In the end, the kindness and social intelligence of your partners matters.  And sometimes, if they don’t have social intelligence or an intent to please and be kind, then no amount of good efforts on your part may be fruitful for you.  And even when they have those things, two specific people can still be very incompatible.  In relationships, you are always dependent on the actions of a separate individual, whose actions will always be beyond your control.

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Where am I headed this year?

To show my respects to the “art gods” this year (in addition to the homage I show most days), I have worked and saved to take a couple trips.  The first trip will probably be, with my limited time and means, a once in a lifetime trip: 

I’m heading to London, to visit the National Gallery, the The National Portrait Gallery, and the Courtauld Institute of Art.

Then to Venice, Italy.  Florence to the Uffizi Gallery, and Rome and The Vatican.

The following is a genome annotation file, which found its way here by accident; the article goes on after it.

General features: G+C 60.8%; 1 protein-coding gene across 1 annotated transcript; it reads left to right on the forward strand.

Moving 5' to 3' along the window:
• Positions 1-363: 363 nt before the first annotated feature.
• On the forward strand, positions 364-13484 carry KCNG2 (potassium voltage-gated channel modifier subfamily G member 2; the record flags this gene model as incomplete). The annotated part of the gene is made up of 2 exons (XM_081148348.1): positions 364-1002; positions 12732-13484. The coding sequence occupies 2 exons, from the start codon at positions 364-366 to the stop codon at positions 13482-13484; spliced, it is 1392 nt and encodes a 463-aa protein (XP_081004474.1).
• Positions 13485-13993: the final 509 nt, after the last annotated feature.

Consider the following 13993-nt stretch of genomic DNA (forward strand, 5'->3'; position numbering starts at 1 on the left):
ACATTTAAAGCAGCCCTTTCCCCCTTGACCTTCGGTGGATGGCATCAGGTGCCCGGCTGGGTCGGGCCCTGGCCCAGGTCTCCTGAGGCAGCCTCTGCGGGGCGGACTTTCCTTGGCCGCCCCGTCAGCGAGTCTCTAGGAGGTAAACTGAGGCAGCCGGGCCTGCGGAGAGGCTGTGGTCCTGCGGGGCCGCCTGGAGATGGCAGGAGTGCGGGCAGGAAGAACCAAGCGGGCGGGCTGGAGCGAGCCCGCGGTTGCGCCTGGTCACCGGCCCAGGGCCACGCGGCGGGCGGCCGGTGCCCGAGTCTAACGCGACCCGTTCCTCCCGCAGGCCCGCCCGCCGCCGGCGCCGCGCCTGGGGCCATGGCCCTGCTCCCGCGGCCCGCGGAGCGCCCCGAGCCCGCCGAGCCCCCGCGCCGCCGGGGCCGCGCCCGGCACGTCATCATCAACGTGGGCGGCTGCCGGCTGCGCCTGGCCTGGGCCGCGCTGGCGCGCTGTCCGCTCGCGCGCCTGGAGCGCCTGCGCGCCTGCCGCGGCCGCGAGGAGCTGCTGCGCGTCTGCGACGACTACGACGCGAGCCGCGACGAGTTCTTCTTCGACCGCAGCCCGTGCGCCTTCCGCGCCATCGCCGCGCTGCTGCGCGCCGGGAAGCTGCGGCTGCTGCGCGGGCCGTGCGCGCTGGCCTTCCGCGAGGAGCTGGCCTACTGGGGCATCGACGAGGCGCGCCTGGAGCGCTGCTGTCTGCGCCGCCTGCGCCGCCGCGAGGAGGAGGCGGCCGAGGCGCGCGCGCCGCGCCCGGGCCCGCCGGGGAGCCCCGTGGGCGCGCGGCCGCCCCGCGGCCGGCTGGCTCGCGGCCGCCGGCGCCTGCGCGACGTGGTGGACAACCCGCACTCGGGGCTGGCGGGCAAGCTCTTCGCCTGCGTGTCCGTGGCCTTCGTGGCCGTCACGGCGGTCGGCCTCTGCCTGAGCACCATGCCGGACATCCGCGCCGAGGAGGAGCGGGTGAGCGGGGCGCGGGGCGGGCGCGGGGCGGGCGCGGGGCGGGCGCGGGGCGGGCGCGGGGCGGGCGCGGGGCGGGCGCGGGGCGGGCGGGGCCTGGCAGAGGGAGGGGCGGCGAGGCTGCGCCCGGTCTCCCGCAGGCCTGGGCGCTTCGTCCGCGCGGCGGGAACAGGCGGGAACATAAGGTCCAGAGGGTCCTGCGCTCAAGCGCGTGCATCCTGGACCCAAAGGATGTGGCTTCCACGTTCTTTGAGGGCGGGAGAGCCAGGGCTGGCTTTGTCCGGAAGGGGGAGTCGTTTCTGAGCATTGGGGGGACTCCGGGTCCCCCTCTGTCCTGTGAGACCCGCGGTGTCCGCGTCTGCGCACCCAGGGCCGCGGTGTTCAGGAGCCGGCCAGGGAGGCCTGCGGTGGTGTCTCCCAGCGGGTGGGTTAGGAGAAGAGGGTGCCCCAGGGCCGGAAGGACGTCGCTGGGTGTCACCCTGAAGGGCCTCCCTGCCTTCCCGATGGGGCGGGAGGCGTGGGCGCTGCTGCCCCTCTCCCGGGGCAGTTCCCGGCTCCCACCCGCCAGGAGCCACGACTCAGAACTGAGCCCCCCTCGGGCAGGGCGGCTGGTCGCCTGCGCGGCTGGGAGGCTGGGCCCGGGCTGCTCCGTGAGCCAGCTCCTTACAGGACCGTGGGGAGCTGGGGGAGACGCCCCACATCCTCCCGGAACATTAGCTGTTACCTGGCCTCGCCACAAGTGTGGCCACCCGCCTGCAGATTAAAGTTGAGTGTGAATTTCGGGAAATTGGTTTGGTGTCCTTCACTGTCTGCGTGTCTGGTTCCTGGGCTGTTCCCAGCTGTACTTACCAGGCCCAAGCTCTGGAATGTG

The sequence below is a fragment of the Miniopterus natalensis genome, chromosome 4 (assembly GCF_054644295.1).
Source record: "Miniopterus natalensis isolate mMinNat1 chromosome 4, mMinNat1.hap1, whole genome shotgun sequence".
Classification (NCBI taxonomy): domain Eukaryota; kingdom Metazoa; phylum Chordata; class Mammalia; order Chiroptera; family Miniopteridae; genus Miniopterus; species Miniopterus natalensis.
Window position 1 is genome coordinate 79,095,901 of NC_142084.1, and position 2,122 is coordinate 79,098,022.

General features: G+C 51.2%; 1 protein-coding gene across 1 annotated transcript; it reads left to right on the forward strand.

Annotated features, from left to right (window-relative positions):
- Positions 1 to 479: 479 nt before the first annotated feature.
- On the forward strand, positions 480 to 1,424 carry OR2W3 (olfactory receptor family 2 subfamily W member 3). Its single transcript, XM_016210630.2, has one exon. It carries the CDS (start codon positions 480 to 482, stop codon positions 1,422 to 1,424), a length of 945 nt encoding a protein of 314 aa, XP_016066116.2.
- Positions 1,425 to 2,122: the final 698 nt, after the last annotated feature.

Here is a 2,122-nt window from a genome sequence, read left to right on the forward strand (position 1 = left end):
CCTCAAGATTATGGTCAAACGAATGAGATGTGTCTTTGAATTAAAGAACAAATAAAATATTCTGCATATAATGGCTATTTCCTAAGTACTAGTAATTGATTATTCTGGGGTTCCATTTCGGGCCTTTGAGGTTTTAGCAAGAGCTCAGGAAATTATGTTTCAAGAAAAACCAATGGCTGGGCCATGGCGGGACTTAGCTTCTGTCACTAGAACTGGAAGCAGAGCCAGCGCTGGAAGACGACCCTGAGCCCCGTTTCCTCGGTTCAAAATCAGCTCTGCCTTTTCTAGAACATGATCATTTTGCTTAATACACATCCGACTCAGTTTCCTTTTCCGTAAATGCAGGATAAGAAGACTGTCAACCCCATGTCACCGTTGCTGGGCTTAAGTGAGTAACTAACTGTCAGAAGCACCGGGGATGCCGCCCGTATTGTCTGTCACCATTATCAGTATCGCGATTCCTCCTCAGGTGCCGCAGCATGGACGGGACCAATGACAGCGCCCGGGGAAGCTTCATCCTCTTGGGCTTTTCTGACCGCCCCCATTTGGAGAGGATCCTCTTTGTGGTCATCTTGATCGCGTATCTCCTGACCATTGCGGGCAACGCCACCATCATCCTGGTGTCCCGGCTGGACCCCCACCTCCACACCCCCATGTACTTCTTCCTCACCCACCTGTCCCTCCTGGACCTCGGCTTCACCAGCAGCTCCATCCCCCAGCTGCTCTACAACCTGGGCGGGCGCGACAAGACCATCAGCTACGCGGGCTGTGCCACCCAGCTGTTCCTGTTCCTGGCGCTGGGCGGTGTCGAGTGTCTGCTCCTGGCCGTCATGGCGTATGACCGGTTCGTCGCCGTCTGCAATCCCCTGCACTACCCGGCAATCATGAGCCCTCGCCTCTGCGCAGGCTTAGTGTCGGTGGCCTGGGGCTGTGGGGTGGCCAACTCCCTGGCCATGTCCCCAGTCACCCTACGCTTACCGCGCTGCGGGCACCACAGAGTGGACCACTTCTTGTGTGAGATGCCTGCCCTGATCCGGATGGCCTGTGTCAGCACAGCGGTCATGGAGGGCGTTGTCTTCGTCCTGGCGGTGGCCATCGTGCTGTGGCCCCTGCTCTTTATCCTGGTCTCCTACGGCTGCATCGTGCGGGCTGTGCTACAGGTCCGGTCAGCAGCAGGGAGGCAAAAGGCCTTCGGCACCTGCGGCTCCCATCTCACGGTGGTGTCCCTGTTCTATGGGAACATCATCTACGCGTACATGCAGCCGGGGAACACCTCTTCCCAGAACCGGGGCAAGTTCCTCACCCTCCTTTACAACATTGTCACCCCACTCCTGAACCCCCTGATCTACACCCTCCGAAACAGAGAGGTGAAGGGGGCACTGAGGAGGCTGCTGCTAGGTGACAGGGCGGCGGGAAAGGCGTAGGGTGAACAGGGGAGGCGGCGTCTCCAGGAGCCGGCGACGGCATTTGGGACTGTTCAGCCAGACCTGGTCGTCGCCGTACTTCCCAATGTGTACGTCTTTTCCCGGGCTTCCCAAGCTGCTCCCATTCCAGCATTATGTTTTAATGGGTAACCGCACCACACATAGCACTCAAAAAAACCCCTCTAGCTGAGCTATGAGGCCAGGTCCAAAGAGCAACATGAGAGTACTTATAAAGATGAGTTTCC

Then to Paris, to the Musée D’Orsay, Musée Louvre, Musée de l’Orangerie, and other museums.

After returning from Europe, I’ll head to a Shakespeare Festival to see 3 plays and a musical.

I believe in financially supporting the arts – in paying respects.

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The most-emailed article on the New York Times today is an article about how mice, who regularly exercised, improved and maintained their intelligence better than mice who did not exercise:

How Exercise Could Lead To A Better Brain

The study suggested that stimulating other senses:  visual, taste, touch, etc. did not measurably improve intelligence or further physical brain development.  While that may also be true in humans, I believe I have enjoyed life more, and had more reason and motivation to exercise – from drives to enjoy more kinds of sensory stimulations – the arts.